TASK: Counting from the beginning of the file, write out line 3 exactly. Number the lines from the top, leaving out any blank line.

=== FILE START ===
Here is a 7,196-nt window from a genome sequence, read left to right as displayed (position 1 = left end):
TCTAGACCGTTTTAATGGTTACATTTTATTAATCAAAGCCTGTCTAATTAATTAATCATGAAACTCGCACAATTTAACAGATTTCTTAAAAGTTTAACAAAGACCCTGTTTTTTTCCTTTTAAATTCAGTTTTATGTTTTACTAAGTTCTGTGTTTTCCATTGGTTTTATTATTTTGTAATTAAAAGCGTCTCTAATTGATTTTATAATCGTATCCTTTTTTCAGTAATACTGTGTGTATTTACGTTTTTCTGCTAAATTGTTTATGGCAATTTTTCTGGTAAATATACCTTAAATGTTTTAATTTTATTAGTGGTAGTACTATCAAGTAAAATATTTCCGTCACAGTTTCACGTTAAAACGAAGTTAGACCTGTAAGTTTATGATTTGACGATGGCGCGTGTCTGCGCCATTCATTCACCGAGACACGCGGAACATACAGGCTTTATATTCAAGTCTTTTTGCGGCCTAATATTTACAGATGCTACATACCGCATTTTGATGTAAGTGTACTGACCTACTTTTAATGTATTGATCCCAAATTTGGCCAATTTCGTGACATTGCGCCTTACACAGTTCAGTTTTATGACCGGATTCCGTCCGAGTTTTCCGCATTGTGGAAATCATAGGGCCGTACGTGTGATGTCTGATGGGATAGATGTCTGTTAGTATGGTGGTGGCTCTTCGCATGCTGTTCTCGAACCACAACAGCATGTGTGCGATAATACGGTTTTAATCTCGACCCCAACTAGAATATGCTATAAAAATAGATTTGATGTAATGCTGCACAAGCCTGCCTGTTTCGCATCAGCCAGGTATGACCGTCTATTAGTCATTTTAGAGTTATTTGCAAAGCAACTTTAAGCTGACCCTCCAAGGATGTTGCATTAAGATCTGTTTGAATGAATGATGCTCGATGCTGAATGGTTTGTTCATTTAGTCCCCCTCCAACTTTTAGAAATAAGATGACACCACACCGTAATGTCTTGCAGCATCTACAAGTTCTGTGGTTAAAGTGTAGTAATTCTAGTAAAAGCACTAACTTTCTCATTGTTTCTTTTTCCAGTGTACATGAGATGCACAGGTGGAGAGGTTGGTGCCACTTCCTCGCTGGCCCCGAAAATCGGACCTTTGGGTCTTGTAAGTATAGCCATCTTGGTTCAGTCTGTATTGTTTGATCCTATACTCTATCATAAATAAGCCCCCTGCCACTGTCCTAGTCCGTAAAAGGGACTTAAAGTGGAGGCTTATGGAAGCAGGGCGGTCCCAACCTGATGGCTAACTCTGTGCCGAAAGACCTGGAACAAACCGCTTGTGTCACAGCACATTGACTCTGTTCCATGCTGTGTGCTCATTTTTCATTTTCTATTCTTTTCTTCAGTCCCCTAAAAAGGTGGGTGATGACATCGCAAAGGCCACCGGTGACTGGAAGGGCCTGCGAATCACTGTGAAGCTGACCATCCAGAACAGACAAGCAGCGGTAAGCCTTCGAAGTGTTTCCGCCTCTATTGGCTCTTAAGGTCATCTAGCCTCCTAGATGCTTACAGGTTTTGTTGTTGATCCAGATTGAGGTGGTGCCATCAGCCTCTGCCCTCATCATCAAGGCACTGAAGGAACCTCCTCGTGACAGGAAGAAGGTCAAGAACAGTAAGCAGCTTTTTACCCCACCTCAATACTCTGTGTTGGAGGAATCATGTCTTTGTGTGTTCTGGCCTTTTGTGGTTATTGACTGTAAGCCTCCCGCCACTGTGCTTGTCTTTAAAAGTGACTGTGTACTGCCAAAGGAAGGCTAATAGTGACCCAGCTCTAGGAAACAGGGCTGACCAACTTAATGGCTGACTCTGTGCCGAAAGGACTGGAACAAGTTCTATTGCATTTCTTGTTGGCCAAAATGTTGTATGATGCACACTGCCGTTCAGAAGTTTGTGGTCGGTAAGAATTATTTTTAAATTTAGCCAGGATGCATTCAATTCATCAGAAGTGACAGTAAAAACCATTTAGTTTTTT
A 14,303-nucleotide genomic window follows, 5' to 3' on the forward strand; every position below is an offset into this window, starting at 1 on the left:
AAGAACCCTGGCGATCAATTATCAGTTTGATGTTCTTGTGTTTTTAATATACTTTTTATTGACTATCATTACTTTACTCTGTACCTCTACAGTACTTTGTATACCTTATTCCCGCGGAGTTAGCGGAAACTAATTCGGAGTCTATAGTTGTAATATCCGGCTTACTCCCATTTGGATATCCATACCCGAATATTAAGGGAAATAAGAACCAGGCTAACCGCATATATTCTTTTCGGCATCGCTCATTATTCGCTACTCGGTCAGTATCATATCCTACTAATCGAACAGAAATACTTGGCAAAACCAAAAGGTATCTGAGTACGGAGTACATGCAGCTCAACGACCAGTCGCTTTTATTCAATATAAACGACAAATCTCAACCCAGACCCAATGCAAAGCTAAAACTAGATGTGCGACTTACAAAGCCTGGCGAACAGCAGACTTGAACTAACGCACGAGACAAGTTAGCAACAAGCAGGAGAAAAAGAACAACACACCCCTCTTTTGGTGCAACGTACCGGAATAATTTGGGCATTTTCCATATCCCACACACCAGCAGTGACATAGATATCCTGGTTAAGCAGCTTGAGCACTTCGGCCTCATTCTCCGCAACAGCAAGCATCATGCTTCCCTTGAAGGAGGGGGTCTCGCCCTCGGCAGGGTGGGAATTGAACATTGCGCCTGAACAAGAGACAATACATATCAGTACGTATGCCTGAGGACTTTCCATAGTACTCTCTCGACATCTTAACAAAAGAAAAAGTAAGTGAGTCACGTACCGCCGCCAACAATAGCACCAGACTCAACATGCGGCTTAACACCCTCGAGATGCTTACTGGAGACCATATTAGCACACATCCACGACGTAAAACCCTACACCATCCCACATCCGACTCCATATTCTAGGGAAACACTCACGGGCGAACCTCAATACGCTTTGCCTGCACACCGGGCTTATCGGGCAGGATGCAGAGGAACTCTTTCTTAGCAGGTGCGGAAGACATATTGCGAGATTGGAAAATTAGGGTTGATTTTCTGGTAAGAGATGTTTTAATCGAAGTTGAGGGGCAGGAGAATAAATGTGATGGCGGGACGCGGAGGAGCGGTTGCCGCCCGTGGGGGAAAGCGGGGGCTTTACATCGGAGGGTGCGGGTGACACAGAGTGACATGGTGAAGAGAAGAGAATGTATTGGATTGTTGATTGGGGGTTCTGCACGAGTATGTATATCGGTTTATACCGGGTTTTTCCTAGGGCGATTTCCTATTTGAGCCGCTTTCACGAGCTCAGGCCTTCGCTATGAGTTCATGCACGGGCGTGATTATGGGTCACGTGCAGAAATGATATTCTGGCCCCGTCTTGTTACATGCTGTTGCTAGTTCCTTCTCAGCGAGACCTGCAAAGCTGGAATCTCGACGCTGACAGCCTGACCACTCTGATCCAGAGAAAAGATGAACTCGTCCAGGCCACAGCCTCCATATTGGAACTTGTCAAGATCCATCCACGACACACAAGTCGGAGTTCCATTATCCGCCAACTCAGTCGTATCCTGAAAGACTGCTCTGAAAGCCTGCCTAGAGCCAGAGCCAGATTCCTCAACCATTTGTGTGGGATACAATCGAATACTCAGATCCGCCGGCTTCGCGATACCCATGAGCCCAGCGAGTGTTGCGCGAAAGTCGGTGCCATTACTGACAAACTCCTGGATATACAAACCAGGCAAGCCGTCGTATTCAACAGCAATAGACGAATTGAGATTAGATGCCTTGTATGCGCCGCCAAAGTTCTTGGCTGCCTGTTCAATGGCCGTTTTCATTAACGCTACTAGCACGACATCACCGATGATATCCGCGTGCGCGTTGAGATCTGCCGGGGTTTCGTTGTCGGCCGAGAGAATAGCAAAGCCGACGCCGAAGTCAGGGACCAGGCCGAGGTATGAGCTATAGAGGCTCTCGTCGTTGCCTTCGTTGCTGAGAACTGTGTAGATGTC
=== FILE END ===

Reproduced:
A 14,303-nucleotide genomic window follows, 5' to 3' on the forward strand; every position below is an offset into this window, starting at 1 on the left: